As for the RC 350, its 306-hp V6 has been with us for a decade now, but we still find it strong and satisfying, though it does lack the eager thump in the back that you get with torque-rich turbocharged alternatives. The RWD version's slick eight-speed automatic transmission (also standard on the RC 200t) is notably smoother and more responsive than the AWD model's aging six-speed. Use the throttle with gusto and the soundtrack perks up prominently, adding to the enjoyment. Yet at a steady cruise, the RC remains remarkably quiet, with little in the way of road or wind noise to mess with your Zen.
The suspension is sprung tautly enough to remind you that you went for a sport-oriented coupe, but it's by no means stiff-legged or crashy over broken pavement. The F Sport's adaptive suspension dampers actually enhance comfort, giving the RC one of the smoothest rides of any entry-level luxury sport coupe. On the other hand, we've found that the F Sport's rear-wheel-steering functionality, especially when paired with the optional variable-ratio steering system, results in darty, unpredictable handling behavior in spirited driving. We recommend forgoing this steering package if you want to get full enjoyment from the RC, as it provides rewardingly sharp steering by default.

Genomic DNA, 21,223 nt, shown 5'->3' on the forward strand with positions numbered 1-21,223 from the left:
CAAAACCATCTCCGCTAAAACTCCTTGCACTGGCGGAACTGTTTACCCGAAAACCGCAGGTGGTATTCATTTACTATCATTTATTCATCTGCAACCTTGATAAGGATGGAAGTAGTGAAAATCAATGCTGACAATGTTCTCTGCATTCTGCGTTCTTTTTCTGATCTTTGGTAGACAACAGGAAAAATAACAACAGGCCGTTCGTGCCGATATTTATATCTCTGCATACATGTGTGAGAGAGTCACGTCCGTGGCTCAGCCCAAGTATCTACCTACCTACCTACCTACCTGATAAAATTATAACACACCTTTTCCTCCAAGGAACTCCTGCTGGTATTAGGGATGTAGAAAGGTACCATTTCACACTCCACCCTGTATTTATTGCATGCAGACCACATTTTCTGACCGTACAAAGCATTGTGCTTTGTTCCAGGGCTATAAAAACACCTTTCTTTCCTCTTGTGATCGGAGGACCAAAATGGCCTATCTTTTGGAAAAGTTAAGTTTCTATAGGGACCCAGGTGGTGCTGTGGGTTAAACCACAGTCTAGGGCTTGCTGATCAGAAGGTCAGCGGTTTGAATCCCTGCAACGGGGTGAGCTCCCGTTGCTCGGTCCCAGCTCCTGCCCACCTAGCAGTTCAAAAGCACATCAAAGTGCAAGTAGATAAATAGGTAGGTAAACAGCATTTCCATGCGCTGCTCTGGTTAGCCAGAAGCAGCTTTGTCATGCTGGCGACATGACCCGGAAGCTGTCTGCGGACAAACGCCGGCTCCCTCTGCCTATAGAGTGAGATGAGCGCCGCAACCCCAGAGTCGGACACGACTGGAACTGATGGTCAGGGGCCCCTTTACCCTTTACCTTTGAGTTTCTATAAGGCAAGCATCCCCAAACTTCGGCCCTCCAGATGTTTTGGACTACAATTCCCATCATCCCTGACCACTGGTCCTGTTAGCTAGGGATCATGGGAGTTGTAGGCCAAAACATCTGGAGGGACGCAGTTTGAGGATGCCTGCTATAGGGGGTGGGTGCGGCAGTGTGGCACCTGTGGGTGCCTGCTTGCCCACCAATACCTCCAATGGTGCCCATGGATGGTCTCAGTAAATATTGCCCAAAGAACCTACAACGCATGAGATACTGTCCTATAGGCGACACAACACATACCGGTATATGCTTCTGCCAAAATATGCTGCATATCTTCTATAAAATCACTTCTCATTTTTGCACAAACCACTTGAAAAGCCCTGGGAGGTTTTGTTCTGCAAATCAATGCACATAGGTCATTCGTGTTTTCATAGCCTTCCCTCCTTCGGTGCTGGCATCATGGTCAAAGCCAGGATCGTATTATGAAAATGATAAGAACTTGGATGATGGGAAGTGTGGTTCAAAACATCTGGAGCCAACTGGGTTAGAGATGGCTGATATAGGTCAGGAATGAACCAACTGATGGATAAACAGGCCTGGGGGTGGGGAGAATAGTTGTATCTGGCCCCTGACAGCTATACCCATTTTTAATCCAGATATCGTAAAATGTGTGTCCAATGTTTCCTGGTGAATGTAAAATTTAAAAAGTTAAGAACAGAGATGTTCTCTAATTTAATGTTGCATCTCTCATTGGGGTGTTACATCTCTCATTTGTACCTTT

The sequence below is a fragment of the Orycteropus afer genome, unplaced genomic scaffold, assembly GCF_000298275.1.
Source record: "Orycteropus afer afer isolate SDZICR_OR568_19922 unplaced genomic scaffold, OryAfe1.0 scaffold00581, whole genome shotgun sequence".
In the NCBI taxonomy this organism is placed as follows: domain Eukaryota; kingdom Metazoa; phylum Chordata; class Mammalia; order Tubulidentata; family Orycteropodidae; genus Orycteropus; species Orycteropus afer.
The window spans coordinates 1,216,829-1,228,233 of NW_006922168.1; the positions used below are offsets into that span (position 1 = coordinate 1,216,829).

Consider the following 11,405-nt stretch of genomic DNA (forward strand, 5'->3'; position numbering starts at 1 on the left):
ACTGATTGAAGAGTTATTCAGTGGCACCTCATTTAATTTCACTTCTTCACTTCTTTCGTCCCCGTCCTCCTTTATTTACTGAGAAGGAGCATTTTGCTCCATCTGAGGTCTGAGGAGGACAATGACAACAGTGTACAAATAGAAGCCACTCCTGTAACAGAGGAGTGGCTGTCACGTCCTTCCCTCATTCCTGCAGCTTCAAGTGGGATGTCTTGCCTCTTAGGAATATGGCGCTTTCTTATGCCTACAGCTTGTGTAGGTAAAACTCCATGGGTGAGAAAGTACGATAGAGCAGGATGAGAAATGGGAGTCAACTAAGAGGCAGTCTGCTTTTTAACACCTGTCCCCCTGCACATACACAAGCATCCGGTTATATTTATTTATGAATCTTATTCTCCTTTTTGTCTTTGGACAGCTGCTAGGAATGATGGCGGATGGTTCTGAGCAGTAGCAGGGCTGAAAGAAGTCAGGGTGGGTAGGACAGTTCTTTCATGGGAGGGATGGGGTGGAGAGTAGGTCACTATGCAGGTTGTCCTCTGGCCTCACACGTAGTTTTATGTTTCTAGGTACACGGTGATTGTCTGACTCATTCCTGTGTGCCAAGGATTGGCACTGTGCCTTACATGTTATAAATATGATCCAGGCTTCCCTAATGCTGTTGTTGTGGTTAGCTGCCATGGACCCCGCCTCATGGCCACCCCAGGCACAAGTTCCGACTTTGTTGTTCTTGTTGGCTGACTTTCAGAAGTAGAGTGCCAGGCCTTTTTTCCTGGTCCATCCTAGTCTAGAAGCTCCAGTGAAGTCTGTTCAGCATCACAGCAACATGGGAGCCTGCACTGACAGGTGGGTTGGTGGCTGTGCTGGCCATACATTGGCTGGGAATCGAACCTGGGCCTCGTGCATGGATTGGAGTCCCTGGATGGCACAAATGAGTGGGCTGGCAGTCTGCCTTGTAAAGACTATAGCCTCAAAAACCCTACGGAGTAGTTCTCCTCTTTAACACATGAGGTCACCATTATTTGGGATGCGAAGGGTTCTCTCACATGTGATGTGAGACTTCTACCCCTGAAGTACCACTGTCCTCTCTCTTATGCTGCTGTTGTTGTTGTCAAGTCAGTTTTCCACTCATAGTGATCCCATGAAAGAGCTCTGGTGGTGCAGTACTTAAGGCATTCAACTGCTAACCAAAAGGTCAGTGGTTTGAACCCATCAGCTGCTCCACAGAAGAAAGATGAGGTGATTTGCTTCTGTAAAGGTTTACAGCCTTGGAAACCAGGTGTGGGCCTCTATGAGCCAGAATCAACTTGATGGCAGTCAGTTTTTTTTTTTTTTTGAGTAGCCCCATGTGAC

The 2016 Lexus RC's dramatically styled four-seat cabin is trimmed in consistently high-quality materials. Dense padding covers the upper dashboard, armrests and even the sides of the center console (where knees tend to rub). Most drivers should find the front seats impressively supportive yet supple, but those with larger frames might feel slightly snug, particularly in the F Sport's thickly bolstered chairs. Like those of many coupes, the rear seats are very short on legroom and best left for kids or cargo. Headroom back there isn't much better.
The cabin in the RC is contemporary and well-trimmed, though the touch-sensitive multimedia controller you get when you opt for the navigation system could be better.
Though the multi-tiered cockpit is unusual, it is attractive and contemporary overall, with a terraced layout and subtly upscale touches. The audio and climate controls are steeply angled, reinforcing the RC's sporty vibe, and the buttons and knobs are generally easy to use.
The navigation system's touchpad controller is the one notable foible in the cabin. Inspired by a computer trackpad, this controller is the primary method for making audio and navigation selections, and it's far from ideal. Although the 7-inch display is sharp, cursor control with the touchpad is jerky, particularly when you're on the move, not to mention the fact that all the icons are the same color. Thankfully, there are a few redundant console-mounted hard buttons, but a conspicuous absence of one for a shortcut to the map screen.
As far as carrying stuff, the RC's trunk provides 10.4 cubic feet of capacity, an average figure. It's expandable via the 60/40-split folding rear seatbacks.